Younger Singaporeans seem ready to ask them. A survey of Singapore millennials by OCBC's FRANK, for example, showed that 63 per cent of Singapore millennials are conscious about the environmental impact of purchased products.
The 2020 Russell Investments ESG survey, which polled some 400 asset managers around the world, showed that among ESG factors, governance remains the dominant factor. This reflects how company management has been a critical component in long-term enterprise value, the report said.
But it has noticed a reasonable uptick in the importance of environmental and social factors, reflecting the "secular headwind" for carbon-intensity industries such as the energy sector. Seventy eight per cent of respondents also said that they incorporate explicit ESG factor assessments systematically in their investment process. This is up from 73 per cent in the prior year.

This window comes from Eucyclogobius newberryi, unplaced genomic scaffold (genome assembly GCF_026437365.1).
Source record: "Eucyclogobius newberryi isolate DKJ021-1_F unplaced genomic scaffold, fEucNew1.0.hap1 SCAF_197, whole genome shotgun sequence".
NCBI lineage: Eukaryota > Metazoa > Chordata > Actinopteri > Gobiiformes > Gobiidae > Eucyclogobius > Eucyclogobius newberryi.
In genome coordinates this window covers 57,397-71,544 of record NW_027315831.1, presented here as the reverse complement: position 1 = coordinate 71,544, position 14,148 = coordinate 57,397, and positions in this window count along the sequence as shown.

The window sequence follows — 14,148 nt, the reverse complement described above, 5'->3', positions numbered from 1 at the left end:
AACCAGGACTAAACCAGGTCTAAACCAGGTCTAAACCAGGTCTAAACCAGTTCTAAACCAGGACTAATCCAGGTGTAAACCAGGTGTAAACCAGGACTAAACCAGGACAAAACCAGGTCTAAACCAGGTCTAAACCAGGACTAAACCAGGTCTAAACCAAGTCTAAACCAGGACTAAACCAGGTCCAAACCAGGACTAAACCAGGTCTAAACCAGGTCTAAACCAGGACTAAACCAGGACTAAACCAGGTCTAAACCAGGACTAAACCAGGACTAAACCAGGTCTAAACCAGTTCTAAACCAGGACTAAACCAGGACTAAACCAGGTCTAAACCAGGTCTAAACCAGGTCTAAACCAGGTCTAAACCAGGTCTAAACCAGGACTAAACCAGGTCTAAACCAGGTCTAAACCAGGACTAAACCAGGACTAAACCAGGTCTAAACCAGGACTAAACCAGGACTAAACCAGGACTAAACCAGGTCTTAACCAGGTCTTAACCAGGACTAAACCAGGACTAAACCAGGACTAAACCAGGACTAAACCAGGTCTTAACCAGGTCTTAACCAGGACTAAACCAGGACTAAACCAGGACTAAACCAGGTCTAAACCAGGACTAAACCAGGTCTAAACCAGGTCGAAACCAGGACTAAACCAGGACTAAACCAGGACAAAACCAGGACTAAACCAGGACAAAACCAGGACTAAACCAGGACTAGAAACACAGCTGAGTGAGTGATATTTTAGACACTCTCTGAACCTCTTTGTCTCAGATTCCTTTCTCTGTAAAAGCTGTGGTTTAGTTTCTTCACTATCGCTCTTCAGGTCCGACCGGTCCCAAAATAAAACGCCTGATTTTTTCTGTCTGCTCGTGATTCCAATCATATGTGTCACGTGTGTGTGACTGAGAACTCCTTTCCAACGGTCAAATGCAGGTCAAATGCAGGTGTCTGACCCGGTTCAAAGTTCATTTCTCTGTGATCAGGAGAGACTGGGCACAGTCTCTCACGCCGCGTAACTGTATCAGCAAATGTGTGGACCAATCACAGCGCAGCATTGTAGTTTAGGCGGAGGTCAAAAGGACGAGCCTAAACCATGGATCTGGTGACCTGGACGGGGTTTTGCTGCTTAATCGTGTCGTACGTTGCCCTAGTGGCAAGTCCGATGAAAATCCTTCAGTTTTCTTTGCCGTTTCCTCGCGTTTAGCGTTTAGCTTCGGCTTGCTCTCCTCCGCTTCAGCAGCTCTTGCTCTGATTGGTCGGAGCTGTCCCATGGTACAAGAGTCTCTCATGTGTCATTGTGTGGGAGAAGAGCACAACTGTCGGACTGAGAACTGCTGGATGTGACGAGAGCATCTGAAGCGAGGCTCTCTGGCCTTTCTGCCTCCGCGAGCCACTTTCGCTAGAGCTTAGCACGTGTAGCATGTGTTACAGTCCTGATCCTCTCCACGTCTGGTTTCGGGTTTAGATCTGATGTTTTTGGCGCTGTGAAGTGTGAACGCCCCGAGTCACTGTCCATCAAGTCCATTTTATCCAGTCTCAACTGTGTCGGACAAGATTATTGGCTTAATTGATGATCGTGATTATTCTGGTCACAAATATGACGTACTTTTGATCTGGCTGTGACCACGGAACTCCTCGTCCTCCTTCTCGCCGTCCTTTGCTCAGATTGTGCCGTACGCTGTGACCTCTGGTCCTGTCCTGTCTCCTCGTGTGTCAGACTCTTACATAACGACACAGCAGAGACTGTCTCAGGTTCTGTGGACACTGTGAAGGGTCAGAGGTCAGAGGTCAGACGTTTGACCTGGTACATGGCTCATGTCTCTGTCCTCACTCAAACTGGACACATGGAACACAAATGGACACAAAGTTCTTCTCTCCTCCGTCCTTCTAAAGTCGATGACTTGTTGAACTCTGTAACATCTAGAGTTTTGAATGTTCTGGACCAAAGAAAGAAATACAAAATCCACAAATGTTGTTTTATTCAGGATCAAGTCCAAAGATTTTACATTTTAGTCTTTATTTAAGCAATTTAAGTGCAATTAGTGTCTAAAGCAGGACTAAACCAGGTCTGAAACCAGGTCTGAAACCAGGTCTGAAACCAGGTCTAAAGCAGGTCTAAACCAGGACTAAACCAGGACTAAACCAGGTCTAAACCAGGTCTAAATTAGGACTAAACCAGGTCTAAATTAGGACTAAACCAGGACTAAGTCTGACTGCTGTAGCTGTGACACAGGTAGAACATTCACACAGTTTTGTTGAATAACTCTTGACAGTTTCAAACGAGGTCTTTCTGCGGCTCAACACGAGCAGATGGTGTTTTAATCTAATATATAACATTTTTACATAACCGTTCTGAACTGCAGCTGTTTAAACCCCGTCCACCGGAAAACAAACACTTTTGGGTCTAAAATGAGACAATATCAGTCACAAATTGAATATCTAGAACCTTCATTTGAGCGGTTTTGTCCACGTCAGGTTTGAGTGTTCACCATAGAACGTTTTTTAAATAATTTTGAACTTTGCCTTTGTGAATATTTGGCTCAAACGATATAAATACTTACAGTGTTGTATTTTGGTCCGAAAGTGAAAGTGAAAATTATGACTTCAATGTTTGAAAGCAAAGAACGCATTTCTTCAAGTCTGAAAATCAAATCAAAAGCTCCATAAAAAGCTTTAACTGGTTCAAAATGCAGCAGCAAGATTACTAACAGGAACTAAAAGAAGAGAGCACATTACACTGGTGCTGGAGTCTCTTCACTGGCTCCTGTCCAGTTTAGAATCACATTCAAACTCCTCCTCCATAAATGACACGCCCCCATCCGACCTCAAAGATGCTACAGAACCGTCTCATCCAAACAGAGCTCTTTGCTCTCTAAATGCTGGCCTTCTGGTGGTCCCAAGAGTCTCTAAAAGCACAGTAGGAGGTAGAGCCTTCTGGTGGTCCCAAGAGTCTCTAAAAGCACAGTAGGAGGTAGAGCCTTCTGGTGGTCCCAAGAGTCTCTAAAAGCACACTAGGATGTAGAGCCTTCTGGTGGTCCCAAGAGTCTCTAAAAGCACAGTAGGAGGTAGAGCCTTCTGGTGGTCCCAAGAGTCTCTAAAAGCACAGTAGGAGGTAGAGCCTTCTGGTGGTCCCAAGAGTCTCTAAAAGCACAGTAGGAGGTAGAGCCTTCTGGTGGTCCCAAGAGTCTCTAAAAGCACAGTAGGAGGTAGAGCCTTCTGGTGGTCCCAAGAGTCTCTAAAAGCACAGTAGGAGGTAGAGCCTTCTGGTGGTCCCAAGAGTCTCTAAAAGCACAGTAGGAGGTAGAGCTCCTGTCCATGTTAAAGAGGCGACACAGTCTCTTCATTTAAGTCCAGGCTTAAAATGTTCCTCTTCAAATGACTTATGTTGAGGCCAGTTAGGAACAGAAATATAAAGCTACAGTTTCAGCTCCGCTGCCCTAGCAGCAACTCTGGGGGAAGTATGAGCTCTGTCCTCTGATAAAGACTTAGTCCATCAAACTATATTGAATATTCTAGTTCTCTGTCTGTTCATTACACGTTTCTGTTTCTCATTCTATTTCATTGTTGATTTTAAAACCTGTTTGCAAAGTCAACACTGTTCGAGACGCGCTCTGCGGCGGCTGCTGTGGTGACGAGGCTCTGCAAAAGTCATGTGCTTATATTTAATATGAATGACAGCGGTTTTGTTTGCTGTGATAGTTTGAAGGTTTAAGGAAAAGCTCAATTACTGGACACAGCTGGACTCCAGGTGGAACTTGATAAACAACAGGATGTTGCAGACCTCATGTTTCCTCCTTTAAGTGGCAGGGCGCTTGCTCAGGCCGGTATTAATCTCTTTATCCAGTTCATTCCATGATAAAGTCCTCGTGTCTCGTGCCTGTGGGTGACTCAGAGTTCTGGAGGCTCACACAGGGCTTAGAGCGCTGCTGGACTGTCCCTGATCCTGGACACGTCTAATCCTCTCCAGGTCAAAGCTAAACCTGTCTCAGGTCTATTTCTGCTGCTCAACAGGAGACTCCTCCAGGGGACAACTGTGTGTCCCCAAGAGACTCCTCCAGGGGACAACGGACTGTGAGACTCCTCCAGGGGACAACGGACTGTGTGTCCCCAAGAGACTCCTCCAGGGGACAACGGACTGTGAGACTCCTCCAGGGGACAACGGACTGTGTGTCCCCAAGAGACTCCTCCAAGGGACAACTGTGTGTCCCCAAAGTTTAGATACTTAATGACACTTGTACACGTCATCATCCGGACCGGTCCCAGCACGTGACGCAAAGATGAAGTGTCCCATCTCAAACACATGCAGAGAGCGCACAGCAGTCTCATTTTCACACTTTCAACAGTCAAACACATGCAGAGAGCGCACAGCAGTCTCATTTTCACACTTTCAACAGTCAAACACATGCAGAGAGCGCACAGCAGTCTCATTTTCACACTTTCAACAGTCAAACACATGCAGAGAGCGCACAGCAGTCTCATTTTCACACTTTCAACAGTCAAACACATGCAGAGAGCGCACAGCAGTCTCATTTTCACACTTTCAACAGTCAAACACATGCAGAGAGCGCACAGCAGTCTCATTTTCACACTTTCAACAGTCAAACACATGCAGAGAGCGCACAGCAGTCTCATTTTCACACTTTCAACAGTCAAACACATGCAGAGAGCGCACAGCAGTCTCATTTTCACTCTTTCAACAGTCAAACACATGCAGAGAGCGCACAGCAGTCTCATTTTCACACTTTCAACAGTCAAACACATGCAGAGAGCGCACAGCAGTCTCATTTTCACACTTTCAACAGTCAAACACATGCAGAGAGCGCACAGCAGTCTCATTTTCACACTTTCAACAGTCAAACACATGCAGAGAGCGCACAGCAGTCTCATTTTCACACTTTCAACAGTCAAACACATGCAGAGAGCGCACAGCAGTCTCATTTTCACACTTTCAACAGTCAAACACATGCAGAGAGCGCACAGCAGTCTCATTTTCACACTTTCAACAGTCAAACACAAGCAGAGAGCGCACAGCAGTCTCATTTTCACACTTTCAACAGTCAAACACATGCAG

The market is growing. Assets in ESG ETFs more than doubled in 2020 from a year ago to about US$80 billion, figures from JPMorgan showed.
With the growing market, retail investors, too, are starting to access ESG-linked funds to ride the trend.
OCBC found that average investment amounts into the Impact Investing portfolio - one of its RoboInvest thematic investments that was introduced in April last year - more than doubled from six months ago. Some eight in 10 of customers who invest in the Impact Investing portfolio are below 40, though OCBC RoboInvest investors above 50 years old have also ramped up their holdings over the last six months, the bank said.
Digital wealth adviser Endowus has also launched multi-asset portfolios offering ESG exposure via funds that it said it has done due diligence on. Endowus also lowers investment cost by cutting out trail fees - the fraction of the fund's annual management fee that goes to distributors.
Endowus pointed to its survey of over 1,000 in Singapore that showed while ESG investing overwhelmingly resonates with respondents, only 28 per cent hold any ESG funds. One key factor is that investors don't fully understand ESG investing.